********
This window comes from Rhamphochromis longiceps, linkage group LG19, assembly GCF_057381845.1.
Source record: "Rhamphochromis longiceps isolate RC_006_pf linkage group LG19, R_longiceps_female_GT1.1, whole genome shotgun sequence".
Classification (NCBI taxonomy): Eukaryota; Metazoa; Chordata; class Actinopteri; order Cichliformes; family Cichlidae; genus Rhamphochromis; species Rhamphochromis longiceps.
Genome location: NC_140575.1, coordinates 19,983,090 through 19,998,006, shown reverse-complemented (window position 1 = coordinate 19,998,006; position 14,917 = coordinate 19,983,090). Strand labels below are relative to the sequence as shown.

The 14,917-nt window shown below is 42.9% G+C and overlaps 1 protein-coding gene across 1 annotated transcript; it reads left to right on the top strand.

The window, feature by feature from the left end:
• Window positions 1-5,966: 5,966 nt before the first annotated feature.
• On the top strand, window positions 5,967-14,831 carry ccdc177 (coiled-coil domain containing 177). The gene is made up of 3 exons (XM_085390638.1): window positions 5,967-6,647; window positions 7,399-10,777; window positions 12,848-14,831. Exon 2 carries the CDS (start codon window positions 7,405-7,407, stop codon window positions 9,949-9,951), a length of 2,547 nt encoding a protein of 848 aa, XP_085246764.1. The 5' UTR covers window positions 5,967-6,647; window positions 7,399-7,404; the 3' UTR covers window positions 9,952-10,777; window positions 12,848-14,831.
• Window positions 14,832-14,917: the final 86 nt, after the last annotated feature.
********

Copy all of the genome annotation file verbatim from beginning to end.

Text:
This window comes from Rhamphochromis longiceps, linkage group LG19, assembly GCF_057381845.1.
Source record: "Rhamphochromis longiceps isolate RC_006_pf linkage group LG19, R_longiceps_female_GT1.1, whole genome shotgun sequence".
Classification (NCBI taxonomy): Eukaryota; Metazoa; Chordata; class Actinopteri; order Cichliformes; family Cichlidae; genus Rhamphochromis; species Rhamphochromis longiceps.
Genome location: NC_140575.1, coordinates 19,983,090 through 19,998,006, shown reverse-complemented (window position 1 = coordinate 19,998,006; position 14,917 = coordinate 19,983,090). Strand labels below are relative to the sequence as shown.

The 14,917-nt window shown below is 42.9% G+C and overlaps 1 protein-coding gene across 1 annotated transcript; it reads left to right on the top strand.

The window, feature by feature from the left end:
• Window positions 1-5,966: 5,966 nt before the first annotated feature.
• On the top strand, window positions 5,967-14,831 carry ccdc177 (coiled-coil domain containing 177). The gene is made up of 3 exons (XM_085390638.1): window positions 5,967-6,647; window positions 7,399-10,777; window positions 12,848-14,831. Exon 2 carries the CDS (start codon window positions 7,405-7,407, stop codon window positions 9,949-9,951), a length of 2,547 nt encoding a protein of 848 aa, XP_085246764.1. The 5' UTR covers window positions 5,967-6,647; window positions 7,399-7,404; the 3' UTR covers window positions 9,952-10,777; window positions 12,848-14,831.
• Window positions 14,832-14,917: the final 86 nt, after the last annotated feature.